Marcus Rashford came on in the 86th minute and in his 4 minutes + injury time stay on the pitch, had more successful take-ons than the entire England side over the last 86 minutes. Here, this was the problem. The team did not feel confident in getting past players. Too many horizontal and backward passes didn’t help their cause as England, once again, failed at a major event.

With the players available on the roster for Roy Hodgson, we tried to make a more effective possible XI.

In this 4-2-3-1, England manager Roy Hodgson would have given his team more fluidity in attack.

In this formation, players take in the position they play week in week out for their club sides. Eric Dier and Jordan Henderson add the right amount of physical presence as well as passing ability in the middle of the pitch. Dele Alli plays just behind Spurs frontman Harry Kane, exactly in the roles they excel at the club. Marcus Rashford has terrorised every league defender he has run at and Raheem Sterling’s speed on the wings is second to none. With enough security behind, the top four would be free to interlink passes well and be dynamic and creative.

For the second half, one certain player comes in: Adam Lallana. The Liverpool midfielder has been superb since last season and has been a huge revelation, justifying his price tag well. Dele Alli must be given enough rest as young players need rest as well as mental space for creativity and not burning them down.

Comfortable in defence and competent in attack, this formation with this specific set of players would have given England true quality and fighting capability on the pitch, which, however, was lacking in reality against Iceland.

Germany 1-0 England: International Friendly

The game started with a 3-4-3 or a 3-4-2-1, but most of the game was played with a 3-6-1 formation. Gareth Southgate used his resources well and picked his formation according to the merits of the players available. With two ball playing defenders Michael Keane and Gary Cahill flanking a clearing stopper in Chris Smalling, England were sure to keep the gaps well covered.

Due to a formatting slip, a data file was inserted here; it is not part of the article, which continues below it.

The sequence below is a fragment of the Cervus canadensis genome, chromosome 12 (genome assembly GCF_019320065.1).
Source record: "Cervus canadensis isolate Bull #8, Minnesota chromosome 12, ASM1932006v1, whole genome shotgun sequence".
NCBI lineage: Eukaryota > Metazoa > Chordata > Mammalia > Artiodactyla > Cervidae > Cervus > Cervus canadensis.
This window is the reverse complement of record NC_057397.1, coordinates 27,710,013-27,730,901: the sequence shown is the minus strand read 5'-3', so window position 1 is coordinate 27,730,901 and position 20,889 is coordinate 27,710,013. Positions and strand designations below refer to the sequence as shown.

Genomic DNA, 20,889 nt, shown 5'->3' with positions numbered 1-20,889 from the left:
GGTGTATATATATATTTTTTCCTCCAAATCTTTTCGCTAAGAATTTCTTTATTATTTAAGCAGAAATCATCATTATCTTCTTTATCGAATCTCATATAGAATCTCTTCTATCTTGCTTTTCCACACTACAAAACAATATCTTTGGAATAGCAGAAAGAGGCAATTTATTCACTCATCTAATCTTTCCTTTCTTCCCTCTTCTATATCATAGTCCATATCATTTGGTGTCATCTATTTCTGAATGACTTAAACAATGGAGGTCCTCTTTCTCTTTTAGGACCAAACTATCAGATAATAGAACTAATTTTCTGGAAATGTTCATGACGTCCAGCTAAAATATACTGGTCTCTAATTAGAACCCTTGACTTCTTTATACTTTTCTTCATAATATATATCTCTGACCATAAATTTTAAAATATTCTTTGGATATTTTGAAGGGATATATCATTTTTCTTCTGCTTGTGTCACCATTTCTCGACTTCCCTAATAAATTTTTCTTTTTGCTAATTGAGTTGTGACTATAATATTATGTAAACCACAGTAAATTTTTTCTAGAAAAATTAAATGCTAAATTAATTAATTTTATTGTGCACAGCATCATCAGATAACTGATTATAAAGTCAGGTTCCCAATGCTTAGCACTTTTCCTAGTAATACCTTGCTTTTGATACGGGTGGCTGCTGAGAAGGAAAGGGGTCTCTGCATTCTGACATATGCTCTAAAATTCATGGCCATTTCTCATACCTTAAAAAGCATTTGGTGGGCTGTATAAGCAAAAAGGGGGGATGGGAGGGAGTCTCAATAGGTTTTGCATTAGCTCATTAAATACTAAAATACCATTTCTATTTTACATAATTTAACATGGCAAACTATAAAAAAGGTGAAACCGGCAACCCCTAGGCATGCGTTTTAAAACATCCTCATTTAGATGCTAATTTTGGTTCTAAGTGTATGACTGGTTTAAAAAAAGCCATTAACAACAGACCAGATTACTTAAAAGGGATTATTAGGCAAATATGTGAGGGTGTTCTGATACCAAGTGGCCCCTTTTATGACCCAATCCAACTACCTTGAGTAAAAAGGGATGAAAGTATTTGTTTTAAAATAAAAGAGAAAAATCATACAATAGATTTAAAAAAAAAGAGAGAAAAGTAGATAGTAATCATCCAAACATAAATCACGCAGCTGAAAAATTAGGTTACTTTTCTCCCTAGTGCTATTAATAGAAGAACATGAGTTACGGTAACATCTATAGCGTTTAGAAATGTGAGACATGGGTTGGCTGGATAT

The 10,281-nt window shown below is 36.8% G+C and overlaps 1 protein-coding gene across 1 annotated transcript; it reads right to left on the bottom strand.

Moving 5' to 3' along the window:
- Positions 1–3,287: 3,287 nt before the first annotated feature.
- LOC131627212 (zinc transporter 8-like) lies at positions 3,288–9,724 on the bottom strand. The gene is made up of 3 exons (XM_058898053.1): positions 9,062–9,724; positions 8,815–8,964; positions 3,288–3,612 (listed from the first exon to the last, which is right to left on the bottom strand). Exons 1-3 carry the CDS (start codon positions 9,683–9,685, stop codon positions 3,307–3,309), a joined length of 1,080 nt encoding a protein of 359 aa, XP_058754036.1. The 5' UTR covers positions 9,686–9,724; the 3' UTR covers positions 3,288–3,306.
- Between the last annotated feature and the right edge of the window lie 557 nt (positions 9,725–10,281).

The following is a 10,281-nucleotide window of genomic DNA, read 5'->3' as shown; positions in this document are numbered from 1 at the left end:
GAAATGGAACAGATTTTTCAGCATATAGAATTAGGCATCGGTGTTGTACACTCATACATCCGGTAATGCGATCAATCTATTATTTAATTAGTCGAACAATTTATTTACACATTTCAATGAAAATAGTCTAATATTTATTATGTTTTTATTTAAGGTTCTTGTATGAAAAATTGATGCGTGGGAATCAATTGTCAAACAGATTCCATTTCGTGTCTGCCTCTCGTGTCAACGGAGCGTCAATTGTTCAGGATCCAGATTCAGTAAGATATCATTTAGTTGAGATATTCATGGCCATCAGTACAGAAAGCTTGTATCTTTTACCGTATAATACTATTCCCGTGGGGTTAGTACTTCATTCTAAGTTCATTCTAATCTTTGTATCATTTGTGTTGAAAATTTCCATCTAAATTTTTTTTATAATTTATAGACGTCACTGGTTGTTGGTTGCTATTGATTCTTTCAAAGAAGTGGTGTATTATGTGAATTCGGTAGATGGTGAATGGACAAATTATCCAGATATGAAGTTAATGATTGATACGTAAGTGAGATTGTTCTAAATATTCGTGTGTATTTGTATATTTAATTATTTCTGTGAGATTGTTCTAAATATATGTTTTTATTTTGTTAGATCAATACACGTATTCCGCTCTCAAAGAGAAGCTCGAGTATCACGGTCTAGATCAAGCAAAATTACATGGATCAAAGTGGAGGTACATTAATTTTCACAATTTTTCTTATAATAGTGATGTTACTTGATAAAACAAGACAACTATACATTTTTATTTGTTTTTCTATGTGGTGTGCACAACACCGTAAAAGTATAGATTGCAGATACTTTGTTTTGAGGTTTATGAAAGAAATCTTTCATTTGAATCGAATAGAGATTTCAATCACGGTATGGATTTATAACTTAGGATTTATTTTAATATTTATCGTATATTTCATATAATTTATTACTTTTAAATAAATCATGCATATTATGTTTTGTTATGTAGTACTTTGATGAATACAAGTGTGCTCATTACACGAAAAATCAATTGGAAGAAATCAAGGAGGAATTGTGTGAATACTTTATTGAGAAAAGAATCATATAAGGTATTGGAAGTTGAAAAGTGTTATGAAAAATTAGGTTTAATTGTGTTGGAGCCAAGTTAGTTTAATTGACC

England played a high pressing and positive game-play against Germany; A moment’s brilliance from farewell man Lukas Podolski tilted the game in the opposition’s benefit.

The lines were managed by physically imposing and effective Eric Dier, who was playing the screener yet again. Helping him in the defensive and the distribution duties was returning midfielder Jake Livermore, who dominated the game pretty well. Flanking the wings were attack-minded full-backs Kyle Walker and Ryan Bertrand, who are faster than most in the English side. Kyle Walker in the place of Clyne gives an added physical presence, much needed against the Germans.

Dele Alli and Adam Lallana were playing just behind the back-in-form English striker Jamie Vardy and the young and hard-working side troubled the Germans throughout. The team played a high pressing game, and caught the opposition short on several occasions.

Two players were absolutely key to this game-play: Eric Dier and Adam Lallana. Playing in a diagonal shape, these players added different dimensions at both ends of the pitch. Dier covered a lot of ground and was the most physical player on the pitch, clearly performing in tune to his manager’s ideas. Lallana, on the attacking front, was the lynchpin and was looking to play the anchor with Dele Alli and later, Marcus Rashford.

This formation and game-play was plausible only because it was made according to the opposition and to the strength of the players available at the coach’s disposal. Southgate, in the times to come, might vary the selection and the gameplay, but we can hope for more smart performances from this evolving English side, which has kept four clean sheets in its last seven games under the former U-21 gaffer.

England look to be on the right track working within limits and this can be seen as a renovation of sorts for the Three Lions, a thing which was certainly needed.